MRI findings of ILDH are important for its preoperative identification. Choi et al. [10] suggested that MRI findings demonstrating loss of continuity of the PLL and a sharp, beak-like appearance on T2-weighted images should be considered as indicators for potential presence of an ILDH preoperatively. Floeth reported that the differentiation of an intraspinal/intradural sequester versus an intraspinal/intradural tumorous or cystic space-occupying lesion is usually possible with current high-resolution MRI techniques [12]. The rim enhancement of the herniated disc on a gadolinium-enhanced MRI has been accepted as a typical MRI finding of ILDH [13]. However, the ring enhancement is a result of granulated tissue infiltrating the disc fragment over a long period and acute herniated discs show no rim enhancement [14]. In the present case, it was unclear if a loss of continuity of the PLL and a beak-like appearance on T2-weighted image were present, but MRI showed an abrupt loss of continuity of the dural sac and an intradural tumor-like lesion on the axial view on the T2-weighted image.
There have been very few reports about discography for preoperative ILDH diagnosis. Benyamin et al. [9] reported a case of ILDH incidentally diagnosed during routine discography. It was noted that contrast was not contained within the disc and spread intrathecally with a myelographic appearance during discography. In the present case, we suspected ILDH based on CT and MRI findings, and we performed discography and disco-CT to make a definitive diagnosis. Also, by performing discography and disco-CT, we could distinguish ILDH from other spinal pathologies that must be considered in the differential diagnosis, such as neurofibroma, lipoma, meningioma, epidermoid tumor, arachnoid cyst, arachnoiditis, and metastasis. However, differentiation of these other pathologic causes of pain from ILDH has previously been reported to be difficult [4,15].
This report highlights the fact that it is very important to make a definitive diagnosis of ILDH preoperatively, both for better surgical planning and for improved clinical outcomes. Additionally, discography and disco-CT are useful preoperative diagnostic tools for ILDH. Therefore, we strongly suggest that discography and disco-CT should be performed when ILDH is being considered based upon initial MRI and CT findings.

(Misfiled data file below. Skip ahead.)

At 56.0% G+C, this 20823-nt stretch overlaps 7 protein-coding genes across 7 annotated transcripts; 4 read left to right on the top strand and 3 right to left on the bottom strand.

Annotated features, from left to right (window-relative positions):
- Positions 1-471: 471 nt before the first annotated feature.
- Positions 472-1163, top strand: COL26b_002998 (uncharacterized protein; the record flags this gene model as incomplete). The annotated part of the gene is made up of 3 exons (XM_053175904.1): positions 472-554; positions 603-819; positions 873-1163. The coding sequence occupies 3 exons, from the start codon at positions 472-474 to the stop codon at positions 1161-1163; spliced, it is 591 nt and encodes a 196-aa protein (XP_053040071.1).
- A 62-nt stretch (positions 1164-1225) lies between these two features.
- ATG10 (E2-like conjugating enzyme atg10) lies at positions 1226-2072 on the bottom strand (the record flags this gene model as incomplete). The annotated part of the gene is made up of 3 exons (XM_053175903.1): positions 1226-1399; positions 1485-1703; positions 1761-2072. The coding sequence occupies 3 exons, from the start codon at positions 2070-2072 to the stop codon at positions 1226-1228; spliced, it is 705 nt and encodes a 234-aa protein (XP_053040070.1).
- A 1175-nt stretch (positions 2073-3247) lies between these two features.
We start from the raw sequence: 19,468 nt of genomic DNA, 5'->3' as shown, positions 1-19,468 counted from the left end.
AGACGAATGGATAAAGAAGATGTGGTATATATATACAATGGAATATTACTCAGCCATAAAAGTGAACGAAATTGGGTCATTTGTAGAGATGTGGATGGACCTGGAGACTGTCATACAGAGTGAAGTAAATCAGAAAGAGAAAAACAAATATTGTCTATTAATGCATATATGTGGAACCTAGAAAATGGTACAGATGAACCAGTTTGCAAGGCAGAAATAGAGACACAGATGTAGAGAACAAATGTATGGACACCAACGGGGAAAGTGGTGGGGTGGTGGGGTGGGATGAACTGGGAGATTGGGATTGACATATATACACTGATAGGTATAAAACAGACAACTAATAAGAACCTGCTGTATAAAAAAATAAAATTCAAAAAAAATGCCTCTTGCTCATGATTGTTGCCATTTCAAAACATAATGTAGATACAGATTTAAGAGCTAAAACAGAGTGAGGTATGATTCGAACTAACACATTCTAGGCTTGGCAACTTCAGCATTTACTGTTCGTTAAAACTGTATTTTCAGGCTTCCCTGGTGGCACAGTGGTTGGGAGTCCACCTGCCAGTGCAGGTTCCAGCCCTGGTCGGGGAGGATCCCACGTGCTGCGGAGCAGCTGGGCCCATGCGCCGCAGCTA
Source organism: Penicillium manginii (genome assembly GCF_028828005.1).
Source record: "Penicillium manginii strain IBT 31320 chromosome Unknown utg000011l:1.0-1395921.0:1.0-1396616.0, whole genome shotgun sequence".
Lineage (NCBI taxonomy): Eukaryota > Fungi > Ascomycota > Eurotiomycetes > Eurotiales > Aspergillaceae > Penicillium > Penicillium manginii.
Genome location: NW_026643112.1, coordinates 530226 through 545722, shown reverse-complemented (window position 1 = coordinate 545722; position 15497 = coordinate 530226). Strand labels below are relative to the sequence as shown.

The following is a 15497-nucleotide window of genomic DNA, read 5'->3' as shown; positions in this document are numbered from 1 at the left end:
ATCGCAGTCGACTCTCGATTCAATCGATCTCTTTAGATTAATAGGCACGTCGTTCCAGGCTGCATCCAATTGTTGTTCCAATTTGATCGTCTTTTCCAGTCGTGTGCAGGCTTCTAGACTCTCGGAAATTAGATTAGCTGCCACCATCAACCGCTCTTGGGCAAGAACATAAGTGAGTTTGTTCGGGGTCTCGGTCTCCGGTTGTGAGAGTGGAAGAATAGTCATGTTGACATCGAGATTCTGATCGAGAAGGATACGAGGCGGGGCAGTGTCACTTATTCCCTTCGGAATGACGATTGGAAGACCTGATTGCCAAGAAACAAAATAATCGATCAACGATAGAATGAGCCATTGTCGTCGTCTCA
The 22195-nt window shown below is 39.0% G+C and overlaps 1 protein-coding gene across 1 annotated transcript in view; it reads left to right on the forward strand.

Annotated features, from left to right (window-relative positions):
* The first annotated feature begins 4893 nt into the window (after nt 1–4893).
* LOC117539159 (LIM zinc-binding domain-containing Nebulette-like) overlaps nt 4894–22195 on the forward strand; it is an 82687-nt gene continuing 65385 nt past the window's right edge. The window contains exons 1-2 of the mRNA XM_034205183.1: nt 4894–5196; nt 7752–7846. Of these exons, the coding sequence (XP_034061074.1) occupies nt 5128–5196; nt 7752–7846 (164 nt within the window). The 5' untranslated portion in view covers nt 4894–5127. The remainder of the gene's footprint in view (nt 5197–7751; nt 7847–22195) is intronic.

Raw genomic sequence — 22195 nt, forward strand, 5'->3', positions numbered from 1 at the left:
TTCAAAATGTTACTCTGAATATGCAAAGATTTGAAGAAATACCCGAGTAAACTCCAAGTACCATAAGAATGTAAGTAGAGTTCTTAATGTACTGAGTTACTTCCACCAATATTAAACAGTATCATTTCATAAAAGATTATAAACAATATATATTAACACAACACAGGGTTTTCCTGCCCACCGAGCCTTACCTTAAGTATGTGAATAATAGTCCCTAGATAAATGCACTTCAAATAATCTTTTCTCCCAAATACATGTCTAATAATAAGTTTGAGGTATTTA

Notes

Conflict of Interest: No potential conflict of interest relevant to this article was reported.

References

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Fig. 1

T2-weighted magnetic resonance image (MRI). (A, B) Sagittal view. (C, D) Axial view. MRI revealed an extrusion of disc and abrupt loss of continuity of the dural sac (arrowhead) at the L4–5 disc level and a small ovoid-shaped intradural lesion (arrow) at the level of the right L5 pedicle. Both T1- and T2-weighted MRI demonstrated an isointense lesion.

asj-10-771-g001.jpg
Fig. 2

Computed tomography (CT) scan. (A) Sagittal view. (B, C) Axial view. A plain CT scan revealed the presence of gas (arrow) at the L4–5 disc and intraspinal canal.

asj-10-771-g002.jpg
Fig. 3

Discography (A, B) and disco- computed tomography (CT) (C). (A) Posterior-anterior view. Contrast medium was injected into the L4–5 disc. (B, C) Sagittal view. Discography and disco-CT demonstrated leakage of the contrast medium into the intradural space.

asj-10-771-g003.jpg
Fig. 4

Intraoperative imaging after opening the dural sac. (A) After the cauda equina nerve rootlets were retracted, the protrusion of the cartilaginous endplate from the herniated disc (arrow) was demonstrated. (B, C) After the herniated disc was incised, the herniated disc fragment (star) was demonstrated and a dural rent (arrowhead) was seen on the ventral dura after removal of the intradural herniated disc fragment.

asj-10-771-g004.jpg
Fig. 5

T2-weighted magnetic resonance image (MRI). (A) Sagittal view. (B, C) Axial view. MRI revealed complete removal of the intradural hernia mass.

asj-10-771-g005.jpg